• Target 11 investigates: Weed killer killing more than weeds


    PITTSBURGH - It was supposed to be an environmentally friendly weed killer, but it ended up killing trees.  Homeowners, landscapers and businesses throughout the area told Channel 11 of damage.

    Consumer Investigator Robin Taylor learned about a settlement that can help.

    Imprelis was a brand-new product designed to kill weeds such as dandelions, but thousands of trees started dying so the EPA banned it, and the manufacturer pulled it from the market.

    Imprelis was used by lawn care professionals on golf courses, playing fields and yards. Then something unexpected happened. Spruce and pine trees started shriveling up.

    "The new growth just comes out all spindly and twisted and kind of dehydrated,” said Randy Rawa, a homeowner in Mars, Pa.

    Rawa lost three trees in his yard. By the time they died, he told Taylor, they looked like something Dr. Seuss would draw. 

    DuPont, the manufacturer of Imprelis, has replaced them, but Rawa still finds it disturbing.

    "It surprises me that it was released to the public and applied over so many acres and they didn't find this problem earlier on," said Rawa.

    Now, DuPont has reached a settlement in a class action lawsuit and is running commercials about the tree damage. Consumers who think their trees were damaged should go to the settlement website, treedamagesettlement.com.

    The Grove City Country Club has lost 56 trees and could lose a dozen more.

    Many of them started dying from the tops down. Jay Matthews, the course superintendent, showed Taylor what to look for.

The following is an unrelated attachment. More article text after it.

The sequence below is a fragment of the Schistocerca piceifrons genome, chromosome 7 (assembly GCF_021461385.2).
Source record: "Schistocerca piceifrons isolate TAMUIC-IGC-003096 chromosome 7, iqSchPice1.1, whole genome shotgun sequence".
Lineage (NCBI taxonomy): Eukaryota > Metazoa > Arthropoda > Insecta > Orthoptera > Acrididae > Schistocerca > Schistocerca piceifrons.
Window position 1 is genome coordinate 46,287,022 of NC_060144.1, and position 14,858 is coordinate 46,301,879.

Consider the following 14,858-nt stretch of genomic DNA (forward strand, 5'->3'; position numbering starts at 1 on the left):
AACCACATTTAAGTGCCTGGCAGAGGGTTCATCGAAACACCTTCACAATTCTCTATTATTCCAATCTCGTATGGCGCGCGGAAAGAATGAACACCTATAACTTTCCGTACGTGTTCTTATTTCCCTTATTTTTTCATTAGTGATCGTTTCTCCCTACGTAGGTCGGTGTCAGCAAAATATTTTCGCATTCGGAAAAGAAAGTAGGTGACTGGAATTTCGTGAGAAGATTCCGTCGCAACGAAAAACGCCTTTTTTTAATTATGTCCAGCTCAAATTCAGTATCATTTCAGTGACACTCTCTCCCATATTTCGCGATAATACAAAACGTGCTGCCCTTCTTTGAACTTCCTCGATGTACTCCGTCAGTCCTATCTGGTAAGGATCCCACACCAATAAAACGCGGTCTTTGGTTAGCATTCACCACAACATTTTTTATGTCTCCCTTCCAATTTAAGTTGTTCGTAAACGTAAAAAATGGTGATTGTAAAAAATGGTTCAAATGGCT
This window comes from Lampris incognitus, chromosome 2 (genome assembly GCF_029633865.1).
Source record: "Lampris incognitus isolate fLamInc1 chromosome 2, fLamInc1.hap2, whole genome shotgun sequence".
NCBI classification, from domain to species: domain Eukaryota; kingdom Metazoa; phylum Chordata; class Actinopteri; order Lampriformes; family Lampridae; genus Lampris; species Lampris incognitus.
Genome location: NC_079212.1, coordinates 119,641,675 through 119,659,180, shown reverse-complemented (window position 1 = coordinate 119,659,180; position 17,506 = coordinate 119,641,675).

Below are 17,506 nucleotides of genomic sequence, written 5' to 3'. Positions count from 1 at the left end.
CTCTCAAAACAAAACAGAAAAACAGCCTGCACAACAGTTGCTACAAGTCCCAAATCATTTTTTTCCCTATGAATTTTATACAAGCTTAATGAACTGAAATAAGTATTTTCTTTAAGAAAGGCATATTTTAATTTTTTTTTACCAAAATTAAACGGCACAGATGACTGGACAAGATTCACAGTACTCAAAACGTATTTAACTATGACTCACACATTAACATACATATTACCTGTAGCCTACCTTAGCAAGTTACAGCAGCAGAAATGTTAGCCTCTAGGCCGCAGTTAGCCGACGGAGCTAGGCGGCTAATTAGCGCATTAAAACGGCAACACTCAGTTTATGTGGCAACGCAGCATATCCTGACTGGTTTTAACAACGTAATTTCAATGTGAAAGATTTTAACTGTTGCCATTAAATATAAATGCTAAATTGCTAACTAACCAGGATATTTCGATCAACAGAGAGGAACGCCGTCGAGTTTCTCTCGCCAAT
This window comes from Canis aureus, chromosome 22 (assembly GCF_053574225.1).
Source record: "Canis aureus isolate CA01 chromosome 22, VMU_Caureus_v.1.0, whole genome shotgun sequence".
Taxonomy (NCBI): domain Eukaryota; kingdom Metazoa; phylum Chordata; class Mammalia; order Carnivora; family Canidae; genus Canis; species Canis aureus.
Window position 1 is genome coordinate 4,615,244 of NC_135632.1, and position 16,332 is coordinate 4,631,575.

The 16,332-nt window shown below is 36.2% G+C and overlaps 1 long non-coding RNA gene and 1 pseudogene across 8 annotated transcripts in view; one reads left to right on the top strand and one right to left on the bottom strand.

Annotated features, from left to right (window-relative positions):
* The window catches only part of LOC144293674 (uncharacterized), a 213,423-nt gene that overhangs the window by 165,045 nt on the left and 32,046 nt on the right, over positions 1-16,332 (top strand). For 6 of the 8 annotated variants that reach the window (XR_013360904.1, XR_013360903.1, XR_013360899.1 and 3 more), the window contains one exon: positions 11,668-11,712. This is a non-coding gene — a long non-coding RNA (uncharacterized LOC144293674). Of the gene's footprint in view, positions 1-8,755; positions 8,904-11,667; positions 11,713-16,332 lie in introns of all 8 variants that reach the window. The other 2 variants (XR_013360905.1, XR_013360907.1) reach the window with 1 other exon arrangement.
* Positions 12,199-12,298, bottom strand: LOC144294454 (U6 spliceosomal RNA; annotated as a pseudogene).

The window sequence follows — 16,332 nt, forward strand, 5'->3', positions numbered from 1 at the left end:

"Yeah, see how that one's curled. This is typical herbicide damage," said Matthews.

    Imprelis was sprayed on the fairways to kill broadleaf weeds, but the herbicide got into the shallow root systems of the evergreens, sickening trees that were 60 to 80 feet tall.

    "Some of these trees could have been 80 years old," said Dave Gallagher, the treasurer of the Grove City Country Club.

    DuPont agreed to pay $240,000 to have the trees removed and the soil purified -- one of the largest settlements so far. But Gallagher says you just can't replace 80-year-old trees.

    "There's holes here that were so beautiful with these trees, and now the trees are removed and just a whole different look for our golf course," said Gallagher.

    Under the settlement, DuPont is removing and replacing some trees, but you have to act quickly. The deadline to file a complaint is at the end of June.

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